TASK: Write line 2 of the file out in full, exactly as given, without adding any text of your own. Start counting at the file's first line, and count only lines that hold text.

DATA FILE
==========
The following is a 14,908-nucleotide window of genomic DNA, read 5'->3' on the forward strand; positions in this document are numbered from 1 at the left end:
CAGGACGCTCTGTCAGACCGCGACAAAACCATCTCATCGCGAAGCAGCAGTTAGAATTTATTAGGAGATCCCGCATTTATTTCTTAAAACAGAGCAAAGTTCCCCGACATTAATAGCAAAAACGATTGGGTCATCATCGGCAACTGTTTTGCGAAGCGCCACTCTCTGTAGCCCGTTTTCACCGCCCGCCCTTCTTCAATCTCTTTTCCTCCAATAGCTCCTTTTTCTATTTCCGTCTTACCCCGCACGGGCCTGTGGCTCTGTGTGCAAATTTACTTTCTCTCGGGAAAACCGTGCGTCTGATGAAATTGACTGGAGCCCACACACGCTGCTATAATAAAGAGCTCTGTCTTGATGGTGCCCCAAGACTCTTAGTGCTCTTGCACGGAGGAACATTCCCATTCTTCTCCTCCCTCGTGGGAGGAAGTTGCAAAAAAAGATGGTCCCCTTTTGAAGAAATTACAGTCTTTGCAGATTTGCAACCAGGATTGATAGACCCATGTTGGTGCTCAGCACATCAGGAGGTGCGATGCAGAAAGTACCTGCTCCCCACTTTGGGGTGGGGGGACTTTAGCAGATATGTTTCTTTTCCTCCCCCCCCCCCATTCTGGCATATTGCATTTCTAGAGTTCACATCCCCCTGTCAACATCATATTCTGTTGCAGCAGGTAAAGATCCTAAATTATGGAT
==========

CAGGACGCTCTGTCAGACCGCGACAAAACCATCTCATCGCGAAGCAGCAGTTAGAATTTATTAGGAGATCCCGCATTTATTTCTTAAAACAGAGCAAAGTTCCCCGACATTAATAGCAAAAACGATTGGGTCATCATCGGCAACTGTTTTGCGAAGCGCCACTCTCTGTAGCCCGTTTTCACCGCCCGCCCTTCTTCAATCTCTTTTCCTCCAATAGCTCCTTTTTCTATTTCCGTCTTACCCCGCACGGGCCTGTGGCTCTGTGTGCAAATTTACTTTCTCTCGGGAAAACCGTGCGTCTGATGAAATTGACTGGAGCCCACACACGCTGCTATAATAAAGAGCTCTGTCTTGATGGTGCCCCAAGACTCTTAGTGCTCTTGCACGGAGGAACATTCCCATTCTTCTCCTCCCTCGTGGGAGGAAGTTGCAAAAAAAGATGGTCCCCTTTTGAAGAAATTACAGTCTTTGCAGATTTGCAACCAGGATTGATAGACCCATGTTGGTGCTCAGCACATCAGGAGGTGCGATGCAGAAAGTACCTGCTCCCCACTTTGGGGTGGGGGGACTTTAGCAGATATGTTTCTTTTCCTCCCCCCCCCCCATTCTGGCATATTGCATTTCTAGAGTTCACATCCCCCTGTCAACATCATATTCTGTTGCAGCAGGTAAAGATCCTAAATTATGGAT